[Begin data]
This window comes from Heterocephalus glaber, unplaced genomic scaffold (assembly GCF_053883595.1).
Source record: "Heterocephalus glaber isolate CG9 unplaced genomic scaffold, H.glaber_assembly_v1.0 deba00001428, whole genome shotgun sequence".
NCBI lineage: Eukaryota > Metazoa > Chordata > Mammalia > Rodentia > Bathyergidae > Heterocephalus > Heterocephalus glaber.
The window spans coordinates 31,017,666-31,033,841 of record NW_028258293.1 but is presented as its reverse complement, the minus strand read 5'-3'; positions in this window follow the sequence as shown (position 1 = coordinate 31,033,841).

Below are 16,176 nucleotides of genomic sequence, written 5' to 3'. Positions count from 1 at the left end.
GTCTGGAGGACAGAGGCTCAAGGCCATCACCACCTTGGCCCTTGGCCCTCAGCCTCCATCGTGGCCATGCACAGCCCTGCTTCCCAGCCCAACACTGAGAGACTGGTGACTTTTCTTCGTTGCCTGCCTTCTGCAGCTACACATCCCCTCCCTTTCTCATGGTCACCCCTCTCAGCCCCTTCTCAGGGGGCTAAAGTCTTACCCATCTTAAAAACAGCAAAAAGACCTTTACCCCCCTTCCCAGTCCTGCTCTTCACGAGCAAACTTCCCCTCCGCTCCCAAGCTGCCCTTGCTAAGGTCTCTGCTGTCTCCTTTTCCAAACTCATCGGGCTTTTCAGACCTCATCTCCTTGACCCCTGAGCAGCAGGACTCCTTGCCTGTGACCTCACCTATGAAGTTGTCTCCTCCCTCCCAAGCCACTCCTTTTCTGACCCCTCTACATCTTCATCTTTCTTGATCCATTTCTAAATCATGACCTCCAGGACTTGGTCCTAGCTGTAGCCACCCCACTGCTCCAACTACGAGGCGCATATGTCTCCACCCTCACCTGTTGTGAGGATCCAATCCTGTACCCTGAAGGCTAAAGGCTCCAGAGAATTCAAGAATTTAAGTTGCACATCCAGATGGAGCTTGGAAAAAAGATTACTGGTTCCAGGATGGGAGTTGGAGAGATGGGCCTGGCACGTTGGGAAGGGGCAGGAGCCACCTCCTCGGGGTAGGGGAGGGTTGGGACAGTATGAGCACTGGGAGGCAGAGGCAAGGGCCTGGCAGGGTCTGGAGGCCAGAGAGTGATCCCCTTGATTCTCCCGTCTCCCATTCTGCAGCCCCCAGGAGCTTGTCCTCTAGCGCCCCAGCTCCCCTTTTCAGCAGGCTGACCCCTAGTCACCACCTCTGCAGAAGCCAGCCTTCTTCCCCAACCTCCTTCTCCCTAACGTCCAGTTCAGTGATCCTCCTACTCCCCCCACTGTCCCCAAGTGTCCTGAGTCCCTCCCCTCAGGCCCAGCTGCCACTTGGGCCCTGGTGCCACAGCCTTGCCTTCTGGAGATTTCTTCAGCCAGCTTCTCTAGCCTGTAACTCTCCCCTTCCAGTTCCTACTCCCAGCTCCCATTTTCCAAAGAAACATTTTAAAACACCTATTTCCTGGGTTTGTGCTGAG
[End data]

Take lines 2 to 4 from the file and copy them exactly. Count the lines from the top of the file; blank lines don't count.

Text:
Source record: "Heterocephalus glaber isolate CG9 unplaced genomic scaffold, H.glaber_assembly_v1.0 deba00001428, whole genome shotgun sequence".
NCBI lineage: Eukaryota > Metazoa > Chordata > Mammalia > Rodentia > Bathyergidae > Heterocephalus > Heterocephalus glaber.
The window spans coordinates 31,017,666-31,033,841 of record NW_028258293.1 but is presented as its reverse complement, the minus strand read 5'-3'; positions in this window follow the sequence as shown (position 1 = coordinate 31,033,841).